ATV problems are on the rise
ATV problems are on the rise across Morgan County. People are riding their ATVs where they shouldn't be and are not wearing the proper safety equipment, said Chief Deputy Vince Shambaugh of the Morgan County Sheriff's Department.
Shambaugh reminded residents that there is a county ATV ordinance. ATVs are not allowed on any county state-maintained roads, he said.
The sheriff will charge ATV ordinance violators at least $250 in fines and court costs and the bike will be impounded, said Shambaugh. Helmets are also required for ATV drivers and passengers that are under the age of 18.
Deputies have had calls from all over the county regarding ATV problems and accidents over the last few weeks.
On Saturday night, a Paw Paw girl was seriously hurt in an ATV accident, said Shambaugh. She is hospitalized with severe head injuries, he said. There have been several fatalities from ATV accidents in Morgan County over the last few years, said Shambaugh.
The All-Terrain Vehicle (ATV) Ordinance was enacted by the Morgan County Commission on June 4, 2004 and was effective on August 3, 2004. The ordinance prohibits any person from operating an ATV on any public state-maintained road or highway, whether or not that road contains a center line.
The Town of Bath and the Town of Paw Paw each have an ATV ordinance in place that basically says the same thing as the county ordinance, said Shambaugh.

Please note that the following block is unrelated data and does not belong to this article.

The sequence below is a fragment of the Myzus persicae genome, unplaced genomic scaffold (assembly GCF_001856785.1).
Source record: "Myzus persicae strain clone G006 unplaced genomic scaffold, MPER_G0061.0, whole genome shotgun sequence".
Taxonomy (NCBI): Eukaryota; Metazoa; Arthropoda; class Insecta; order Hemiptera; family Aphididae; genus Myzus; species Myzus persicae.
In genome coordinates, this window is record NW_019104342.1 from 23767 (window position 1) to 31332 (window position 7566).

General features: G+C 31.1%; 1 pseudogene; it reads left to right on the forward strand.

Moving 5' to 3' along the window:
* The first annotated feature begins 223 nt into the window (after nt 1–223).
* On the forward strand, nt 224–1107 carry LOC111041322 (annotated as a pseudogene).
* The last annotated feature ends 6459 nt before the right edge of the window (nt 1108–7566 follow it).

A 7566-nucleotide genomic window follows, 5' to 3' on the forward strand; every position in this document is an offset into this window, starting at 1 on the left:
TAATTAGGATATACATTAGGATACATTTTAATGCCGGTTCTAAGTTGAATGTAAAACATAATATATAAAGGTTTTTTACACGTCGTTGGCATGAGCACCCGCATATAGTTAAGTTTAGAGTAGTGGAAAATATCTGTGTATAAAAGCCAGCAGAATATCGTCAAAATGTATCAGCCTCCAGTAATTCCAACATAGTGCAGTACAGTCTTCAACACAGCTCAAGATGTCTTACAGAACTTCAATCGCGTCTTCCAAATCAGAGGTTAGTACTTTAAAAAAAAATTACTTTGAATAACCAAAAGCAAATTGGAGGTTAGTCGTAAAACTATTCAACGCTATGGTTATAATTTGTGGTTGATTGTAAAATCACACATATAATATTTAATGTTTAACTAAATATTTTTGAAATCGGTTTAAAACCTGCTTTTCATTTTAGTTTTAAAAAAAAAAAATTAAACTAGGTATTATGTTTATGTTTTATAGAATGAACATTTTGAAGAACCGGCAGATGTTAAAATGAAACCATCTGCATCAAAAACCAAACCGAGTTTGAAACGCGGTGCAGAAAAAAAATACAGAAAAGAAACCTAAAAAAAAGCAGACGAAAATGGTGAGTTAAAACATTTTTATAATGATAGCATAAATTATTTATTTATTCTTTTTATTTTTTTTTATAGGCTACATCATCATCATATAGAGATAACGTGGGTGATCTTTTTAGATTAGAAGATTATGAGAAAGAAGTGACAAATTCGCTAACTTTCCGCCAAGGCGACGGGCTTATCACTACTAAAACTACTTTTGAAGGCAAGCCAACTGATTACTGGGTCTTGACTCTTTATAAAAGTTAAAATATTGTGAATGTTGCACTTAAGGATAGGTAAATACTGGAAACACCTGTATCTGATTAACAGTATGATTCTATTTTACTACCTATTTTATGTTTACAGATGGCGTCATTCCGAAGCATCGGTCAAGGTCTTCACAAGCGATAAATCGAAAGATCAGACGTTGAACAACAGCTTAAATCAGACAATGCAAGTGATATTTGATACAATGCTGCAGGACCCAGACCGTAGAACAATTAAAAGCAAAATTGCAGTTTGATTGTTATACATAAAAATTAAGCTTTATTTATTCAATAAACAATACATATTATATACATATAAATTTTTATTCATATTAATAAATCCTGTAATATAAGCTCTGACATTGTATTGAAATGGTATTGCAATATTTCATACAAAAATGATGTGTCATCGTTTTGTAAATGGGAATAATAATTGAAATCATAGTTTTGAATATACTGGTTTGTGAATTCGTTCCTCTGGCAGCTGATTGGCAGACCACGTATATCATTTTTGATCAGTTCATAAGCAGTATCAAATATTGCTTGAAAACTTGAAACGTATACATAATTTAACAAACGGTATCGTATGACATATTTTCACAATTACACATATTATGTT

ATV ordinance highlights
Those who are convicted of violating the county ATV ordinance through operation of an ATV or by allowing others to use their ATV in violation of the ordinance are upon convic-
tion found guilty of a misdemeanor.
Any parent, legal guardian or person who is responsible for a child under 18 who is driving or is a passenger on an ATV without a required helmet will be upon conviction considered guilty of a misdemeanor.
In both of the above ordinance infractions, violators will be fined $100 for the first offense, $200 for the second offense and $500 for a third or subsequent offense, said Magistrate Greg Miller.
Court costs would also be charged in addition to the fine. Magistrate Court costs for the violations are $160.50 per case, said Miller. In some cases, deputies are impounding the bikes, he said.
The ordinance exempts use of ATVs for lawful, non-recreational commercial purposes that include farm use, oil and gas operations, timbering, surveying and public utilities access. The commissioners require those claiming an exemption to provide evidence that their ATV is being used for lawful, non-recreational commercial purposes.
Stay off the county roads
If you have private property, you can ride your ATVs there, but stay off the county roads, said Shambaugh.